The Crossing by Cormac McCarthy

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Reviewed by Alan Cogan

Cogan’s Reviews

This, like its predecessor, All The Pretty Horses, is another coming-of-age story involving a young American in the border country between Mexico and New Mexico in the 1930s. Billy Parham is sixteen years old when he traps a wolf in New Mexico and decides to take the injured animal back across the border to its home. The first third of the book is taken up with the story of Billy and the wolf. Implausible as it no doubt sounds as the basis of a story it is no less implausible to the characters both boy and wolf meet along the way. However, it’s an interesting journey.

The wolf eventually dies, before being released, and Billy returns to New Mexico to find his home destroyed and the family’s horses stolen. With his younger brother Billy he returns to Mexico to find them. Billy never ceases in his various quests. Along the way he meets a great cast of characters – gypsies, horse thieves, horse traders, various religious folk and soldiers left over from the just ended Mexican Revolution. The most interesting story is the one about the blind revolutionary. It contains an incident you’ll never forget after you read it.

McCarthy, in telling Billy’s story, gives off enough vibes to suggest a wide range of deeper meanings….a boy becoming a man, rites of passage, the search for one’s destiny, acceptance of one’s fate…. If you want to explore a few, look up The Crossing in (See the links above) There are the usual McCarthy biblical overtones…..sentences like: “Alfonso drank not.” And there are the usual descriptions that stop you in your tracks, like: “She (the wolf) watched him with her yellow eyes and in them was no despair but only that same reckonless deep of loneliness that cored the world to its heart.” (My spell check just highlighted “reckonless” for me).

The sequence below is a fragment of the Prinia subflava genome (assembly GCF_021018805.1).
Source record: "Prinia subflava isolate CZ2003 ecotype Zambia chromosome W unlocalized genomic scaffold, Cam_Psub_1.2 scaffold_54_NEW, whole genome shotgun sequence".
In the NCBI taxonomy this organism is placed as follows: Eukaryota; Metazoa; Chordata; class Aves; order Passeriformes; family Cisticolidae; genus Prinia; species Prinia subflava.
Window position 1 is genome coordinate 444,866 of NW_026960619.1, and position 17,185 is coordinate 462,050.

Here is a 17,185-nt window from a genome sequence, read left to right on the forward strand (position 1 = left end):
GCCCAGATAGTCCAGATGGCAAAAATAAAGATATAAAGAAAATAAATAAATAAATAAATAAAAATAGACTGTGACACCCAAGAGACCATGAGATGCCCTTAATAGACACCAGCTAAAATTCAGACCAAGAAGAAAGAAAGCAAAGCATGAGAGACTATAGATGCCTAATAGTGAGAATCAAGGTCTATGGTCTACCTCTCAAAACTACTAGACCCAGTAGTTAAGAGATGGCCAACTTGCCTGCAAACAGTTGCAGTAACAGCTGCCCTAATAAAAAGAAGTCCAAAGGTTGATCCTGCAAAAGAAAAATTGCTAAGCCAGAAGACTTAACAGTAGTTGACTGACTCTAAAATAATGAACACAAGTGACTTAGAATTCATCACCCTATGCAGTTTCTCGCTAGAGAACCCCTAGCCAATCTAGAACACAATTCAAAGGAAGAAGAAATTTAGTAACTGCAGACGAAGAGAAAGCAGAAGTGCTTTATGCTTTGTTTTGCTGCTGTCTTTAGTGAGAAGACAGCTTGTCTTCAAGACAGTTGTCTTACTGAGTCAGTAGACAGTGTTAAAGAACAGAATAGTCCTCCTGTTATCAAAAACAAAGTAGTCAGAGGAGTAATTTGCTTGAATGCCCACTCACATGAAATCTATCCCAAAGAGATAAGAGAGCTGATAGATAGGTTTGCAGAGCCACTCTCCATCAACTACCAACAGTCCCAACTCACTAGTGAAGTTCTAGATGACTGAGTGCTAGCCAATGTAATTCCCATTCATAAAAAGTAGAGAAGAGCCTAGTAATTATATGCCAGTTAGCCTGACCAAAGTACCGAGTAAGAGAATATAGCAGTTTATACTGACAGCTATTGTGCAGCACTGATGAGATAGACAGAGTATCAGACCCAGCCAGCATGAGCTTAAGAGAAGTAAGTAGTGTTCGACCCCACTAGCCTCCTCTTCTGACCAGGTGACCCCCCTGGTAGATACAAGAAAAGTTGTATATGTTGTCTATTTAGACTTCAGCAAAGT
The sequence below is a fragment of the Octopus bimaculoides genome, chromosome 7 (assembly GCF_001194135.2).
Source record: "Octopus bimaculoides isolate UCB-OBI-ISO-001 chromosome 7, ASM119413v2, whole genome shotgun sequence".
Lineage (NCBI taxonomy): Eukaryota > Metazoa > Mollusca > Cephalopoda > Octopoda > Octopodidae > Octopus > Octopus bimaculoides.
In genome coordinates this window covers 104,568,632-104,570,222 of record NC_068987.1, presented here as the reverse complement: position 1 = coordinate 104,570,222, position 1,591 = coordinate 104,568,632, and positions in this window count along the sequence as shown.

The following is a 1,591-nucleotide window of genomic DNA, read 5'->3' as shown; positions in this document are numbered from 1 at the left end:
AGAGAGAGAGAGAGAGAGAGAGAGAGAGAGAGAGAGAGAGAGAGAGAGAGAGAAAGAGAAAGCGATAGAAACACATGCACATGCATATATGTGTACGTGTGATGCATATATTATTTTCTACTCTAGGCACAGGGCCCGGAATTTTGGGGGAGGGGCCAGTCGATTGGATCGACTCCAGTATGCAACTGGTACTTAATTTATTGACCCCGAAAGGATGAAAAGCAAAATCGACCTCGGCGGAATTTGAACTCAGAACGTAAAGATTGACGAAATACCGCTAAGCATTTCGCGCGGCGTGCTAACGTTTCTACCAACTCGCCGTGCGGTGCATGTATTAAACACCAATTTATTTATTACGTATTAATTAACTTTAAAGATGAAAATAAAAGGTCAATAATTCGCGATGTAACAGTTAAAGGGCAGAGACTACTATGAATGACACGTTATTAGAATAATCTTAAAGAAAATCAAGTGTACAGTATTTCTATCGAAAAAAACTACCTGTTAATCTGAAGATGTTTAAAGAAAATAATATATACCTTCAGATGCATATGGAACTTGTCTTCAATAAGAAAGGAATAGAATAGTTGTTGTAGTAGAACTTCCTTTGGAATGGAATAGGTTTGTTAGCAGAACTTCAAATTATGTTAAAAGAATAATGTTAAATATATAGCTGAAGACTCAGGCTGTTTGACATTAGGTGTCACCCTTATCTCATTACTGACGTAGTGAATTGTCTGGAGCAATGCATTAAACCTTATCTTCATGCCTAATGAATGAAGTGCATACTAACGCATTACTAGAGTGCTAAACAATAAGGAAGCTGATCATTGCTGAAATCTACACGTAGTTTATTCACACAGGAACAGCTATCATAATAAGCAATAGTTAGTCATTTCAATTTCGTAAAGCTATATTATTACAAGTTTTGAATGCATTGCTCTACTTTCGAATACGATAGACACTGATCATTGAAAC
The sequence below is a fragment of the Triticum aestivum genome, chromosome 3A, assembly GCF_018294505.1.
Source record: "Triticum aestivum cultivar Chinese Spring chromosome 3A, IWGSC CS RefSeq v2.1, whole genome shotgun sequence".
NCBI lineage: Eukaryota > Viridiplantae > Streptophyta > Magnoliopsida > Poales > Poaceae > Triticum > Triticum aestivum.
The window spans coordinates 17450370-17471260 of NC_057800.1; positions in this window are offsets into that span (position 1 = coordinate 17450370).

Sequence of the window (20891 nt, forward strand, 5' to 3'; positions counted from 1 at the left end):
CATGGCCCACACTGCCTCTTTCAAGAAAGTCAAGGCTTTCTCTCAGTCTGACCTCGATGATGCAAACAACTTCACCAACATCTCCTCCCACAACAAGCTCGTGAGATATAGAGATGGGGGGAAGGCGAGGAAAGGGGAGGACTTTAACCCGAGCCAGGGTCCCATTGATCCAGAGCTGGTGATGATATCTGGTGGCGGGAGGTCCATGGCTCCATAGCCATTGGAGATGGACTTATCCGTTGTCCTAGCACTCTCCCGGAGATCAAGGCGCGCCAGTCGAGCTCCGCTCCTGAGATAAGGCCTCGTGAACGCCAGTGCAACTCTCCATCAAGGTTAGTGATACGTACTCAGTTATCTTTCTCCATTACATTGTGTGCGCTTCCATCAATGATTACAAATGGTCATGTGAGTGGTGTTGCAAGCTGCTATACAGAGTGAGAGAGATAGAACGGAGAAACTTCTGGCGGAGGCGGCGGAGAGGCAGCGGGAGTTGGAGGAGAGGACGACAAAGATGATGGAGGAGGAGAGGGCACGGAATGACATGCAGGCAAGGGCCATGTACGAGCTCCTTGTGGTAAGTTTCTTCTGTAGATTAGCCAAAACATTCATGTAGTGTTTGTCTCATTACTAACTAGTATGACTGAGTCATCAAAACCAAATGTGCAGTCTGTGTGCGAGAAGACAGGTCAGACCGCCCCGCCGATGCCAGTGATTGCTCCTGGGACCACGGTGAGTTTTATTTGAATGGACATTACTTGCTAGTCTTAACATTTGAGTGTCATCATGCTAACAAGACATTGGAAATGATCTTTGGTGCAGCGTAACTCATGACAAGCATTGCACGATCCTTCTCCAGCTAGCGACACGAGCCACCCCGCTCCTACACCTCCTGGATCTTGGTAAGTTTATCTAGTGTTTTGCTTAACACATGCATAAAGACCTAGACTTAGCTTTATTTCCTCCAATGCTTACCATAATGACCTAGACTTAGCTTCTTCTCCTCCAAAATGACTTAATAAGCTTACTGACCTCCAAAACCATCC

The biggest mystery to me about The Crossing is why the author insists on inserting so much Spanish dialog into the narrative. For me, it’s no problem. In fact, I found it a rather good Spanish lesson. But for non-Spanish speakers it must be a huge impediment to understanding what’s happening. I’m not talking about exchanges like Buenas dias, Como esta? Bien, gracias. But in The Crossing there are hundreds of paragraphs like the following:

Bueno, the woman said. Como en todos los cuentos hay tres viajeros con quienes nos encontramos en el camino. Ya nos hemos encontrado la mujer y el hombre. She looked at the boy. Puede acertar quien es el tercero?

Un niño?

Un niño. Exactamente.

Pero es verídica, esta historia?

Again, I’m sounding as though I didn’t much like The Crossing. No, I enjoyed it as much as McCarthy’s other book, All The Pretty Horses, reviewed last month. 16 year old Billy Parham is a terrific character and a true hero. The Mexican/U.S. border setting is described perfectly. We gringos drive through that area and see nothing but desolation. When McCarthy goes to work it becomes a gigantic mythological stage setting in which all his characters live out their stories.

The Crossing is subtitled “Book Two of The Border Trilogy”. I hope the third volume arrives soon.

Verdict: If this book arrived today, I would drop what I was reading and start this instead.

The Crossing
By Cormac McCarthy

Knopf 1994

Available from Amazon Books: Hardcover

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Published or Updated on: January 1, 2003 by Alan Cogan © 2008
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